Whats molar mass of N?

1 Answer
Dec 8, 2015

The molar mass of nitrogen (N) is approximately #14.01# grams per mole of nitrogen atoms.


Molar mass is the quantity of an element in grams for every one mole of atoms of that element. Numerically, it's the same as the element's atomic mass in units of amu (atomic mass units).

A mole, or mol for short, is a quantity of any given thing that is equal to #6.02214 * 10^23# particles. This number, #6.02214 * 10^23#, is called Avogadro's number and is very useful when finding molar mass and converting between grams, moles, and particles.

Using a periodic table, we can find that nitrogen has an atomic mass of about #14.01# amu. Numerically, this is the molar mass of nitrogen. It means when you have one mole of nitrogen, it is equivalent to about #14.01# grams of nitrogen, and it is also equivalent to about #6.02214 * 10^23# nitrogen atoms:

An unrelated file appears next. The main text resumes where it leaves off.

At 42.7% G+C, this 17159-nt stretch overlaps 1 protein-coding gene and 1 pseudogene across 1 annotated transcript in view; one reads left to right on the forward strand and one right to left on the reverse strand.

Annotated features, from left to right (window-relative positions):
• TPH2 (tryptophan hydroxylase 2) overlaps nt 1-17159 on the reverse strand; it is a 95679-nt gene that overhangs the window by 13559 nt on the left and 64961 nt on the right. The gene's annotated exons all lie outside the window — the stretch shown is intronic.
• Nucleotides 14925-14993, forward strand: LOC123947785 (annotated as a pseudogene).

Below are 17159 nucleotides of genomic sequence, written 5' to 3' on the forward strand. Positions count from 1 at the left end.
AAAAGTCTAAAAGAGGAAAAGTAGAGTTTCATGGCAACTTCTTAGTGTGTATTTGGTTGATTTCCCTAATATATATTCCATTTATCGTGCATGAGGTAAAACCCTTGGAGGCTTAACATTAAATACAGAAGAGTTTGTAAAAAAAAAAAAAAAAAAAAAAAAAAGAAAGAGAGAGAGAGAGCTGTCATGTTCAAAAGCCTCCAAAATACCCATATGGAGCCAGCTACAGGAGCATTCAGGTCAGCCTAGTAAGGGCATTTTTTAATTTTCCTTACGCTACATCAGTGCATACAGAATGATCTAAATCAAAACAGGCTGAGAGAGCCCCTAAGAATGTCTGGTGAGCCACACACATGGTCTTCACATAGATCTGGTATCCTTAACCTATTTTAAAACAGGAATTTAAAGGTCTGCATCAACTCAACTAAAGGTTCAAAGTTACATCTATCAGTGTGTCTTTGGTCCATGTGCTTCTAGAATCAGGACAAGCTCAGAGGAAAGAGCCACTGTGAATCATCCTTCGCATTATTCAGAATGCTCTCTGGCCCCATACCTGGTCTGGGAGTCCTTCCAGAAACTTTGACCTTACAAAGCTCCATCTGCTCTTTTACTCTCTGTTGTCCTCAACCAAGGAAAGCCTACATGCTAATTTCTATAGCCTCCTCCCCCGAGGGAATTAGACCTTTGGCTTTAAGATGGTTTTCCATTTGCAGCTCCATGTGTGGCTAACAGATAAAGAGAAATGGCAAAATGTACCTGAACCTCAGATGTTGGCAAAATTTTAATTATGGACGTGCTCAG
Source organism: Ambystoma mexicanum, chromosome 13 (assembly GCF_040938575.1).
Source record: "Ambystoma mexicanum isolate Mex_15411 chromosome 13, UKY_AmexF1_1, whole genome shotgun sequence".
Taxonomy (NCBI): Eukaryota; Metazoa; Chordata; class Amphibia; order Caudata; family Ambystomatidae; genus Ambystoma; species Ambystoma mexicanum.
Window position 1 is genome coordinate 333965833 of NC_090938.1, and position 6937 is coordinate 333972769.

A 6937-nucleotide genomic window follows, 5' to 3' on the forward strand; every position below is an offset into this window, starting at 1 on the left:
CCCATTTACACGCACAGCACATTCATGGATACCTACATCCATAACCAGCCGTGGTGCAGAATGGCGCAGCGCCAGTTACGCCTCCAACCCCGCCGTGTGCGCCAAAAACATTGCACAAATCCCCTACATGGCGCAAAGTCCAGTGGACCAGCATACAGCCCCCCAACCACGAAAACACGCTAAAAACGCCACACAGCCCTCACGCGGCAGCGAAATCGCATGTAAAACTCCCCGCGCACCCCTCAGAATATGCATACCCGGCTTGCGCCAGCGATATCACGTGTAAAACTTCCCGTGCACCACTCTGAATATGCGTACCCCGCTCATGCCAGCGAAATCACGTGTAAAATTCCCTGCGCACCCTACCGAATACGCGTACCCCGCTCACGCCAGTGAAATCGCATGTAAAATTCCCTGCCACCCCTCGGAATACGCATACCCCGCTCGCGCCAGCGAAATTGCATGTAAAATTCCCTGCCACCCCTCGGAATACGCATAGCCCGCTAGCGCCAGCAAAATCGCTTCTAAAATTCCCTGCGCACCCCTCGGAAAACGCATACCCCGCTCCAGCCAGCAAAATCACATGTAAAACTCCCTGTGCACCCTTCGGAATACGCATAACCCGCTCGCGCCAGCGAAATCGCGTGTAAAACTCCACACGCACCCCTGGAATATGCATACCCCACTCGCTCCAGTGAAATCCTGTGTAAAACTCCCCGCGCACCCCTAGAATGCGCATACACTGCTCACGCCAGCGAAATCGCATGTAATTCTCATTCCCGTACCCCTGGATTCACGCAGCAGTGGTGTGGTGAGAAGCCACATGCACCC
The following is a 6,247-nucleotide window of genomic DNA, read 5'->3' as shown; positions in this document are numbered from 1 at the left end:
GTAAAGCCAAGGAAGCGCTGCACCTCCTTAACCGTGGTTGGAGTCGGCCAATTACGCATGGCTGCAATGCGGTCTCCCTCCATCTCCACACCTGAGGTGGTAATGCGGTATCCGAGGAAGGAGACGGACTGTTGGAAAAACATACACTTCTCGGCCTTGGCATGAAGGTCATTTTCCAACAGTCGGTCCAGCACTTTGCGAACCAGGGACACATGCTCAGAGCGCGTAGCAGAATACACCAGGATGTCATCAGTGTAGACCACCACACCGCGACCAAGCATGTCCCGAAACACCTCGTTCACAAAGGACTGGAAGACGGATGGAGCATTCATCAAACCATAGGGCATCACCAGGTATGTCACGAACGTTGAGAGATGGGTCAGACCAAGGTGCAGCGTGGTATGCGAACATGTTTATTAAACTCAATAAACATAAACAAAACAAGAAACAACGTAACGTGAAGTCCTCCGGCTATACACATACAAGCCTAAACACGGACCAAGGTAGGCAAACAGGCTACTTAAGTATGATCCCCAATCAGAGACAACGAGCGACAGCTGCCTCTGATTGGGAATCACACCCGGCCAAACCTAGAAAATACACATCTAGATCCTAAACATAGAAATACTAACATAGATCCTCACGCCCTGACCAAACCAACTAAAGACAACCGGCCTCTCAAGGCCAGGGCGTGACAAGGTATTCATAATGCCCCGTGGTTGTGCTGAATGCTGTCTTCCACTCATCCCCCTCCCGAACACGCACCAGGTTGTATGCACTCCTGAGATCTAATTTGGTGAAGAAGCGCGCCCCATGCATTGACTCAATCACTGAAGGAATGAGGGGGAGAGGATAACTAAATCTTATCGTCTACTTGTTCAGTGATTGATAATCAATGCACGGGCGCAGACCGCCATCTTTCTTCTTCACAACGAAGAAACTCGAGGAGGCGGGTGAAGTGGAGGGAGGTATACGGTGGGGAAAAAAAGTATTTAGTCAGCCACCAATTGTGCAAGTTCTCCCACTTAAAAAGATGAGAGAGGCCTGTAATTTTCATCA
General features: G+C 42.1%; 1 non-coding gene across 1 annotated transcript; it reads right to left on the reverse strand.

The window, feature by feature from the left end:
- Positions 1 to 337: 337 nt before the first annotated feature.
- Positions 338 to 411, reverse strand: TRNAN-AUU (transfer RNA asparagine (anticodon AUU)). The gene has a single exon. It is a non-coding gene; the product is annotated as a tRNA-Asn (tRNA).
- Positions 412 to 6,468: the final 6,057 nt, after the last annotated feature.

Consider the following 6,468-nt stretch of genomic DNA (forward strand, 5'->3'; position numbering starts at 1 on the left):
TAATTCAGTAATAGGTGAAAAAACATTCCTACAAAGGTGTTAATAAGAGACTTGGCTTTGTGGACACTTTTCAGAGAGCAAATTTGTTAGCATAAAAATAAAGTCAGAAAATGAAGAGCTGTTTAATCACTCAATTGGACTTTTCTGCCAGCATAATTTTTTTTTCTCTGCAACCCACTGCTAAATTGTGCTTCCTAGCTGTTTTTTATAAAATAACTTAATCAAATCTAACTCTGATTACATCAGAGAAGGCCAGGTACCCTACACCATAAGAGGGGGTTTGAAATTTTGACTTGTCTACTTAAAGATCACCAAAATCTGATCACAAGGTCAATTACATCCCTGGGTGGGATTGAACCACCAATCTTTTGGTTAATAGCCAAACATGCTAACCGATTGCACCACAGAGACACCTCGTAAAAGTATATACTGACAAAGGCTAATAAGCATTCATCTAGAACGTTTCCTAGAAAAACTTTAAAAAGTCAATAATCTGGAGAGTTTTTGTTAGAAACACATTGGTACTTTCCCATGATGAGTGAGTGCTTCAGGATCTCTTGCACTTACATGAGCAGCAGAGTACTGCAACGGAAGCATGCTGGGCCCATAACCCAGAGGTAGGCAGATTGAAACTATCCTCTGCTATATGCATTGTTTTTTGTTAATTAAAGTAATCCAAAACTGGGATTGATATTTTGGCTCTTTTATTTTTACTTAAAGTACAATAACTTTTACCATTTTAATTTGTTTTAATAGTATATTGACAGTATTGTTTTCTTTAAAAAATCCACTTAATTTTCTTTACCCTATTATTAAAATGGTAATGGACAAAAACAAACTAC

14.01 g N = 1 mol N atoms = #6.022 * 10^23# N atoms

So all we have to do now is use the correct units, which would be grams per mole, or g/mol. This makes sense because there are about 14.01 grams of nitrogen for every 1 mol of nitrogen, using our ratios above.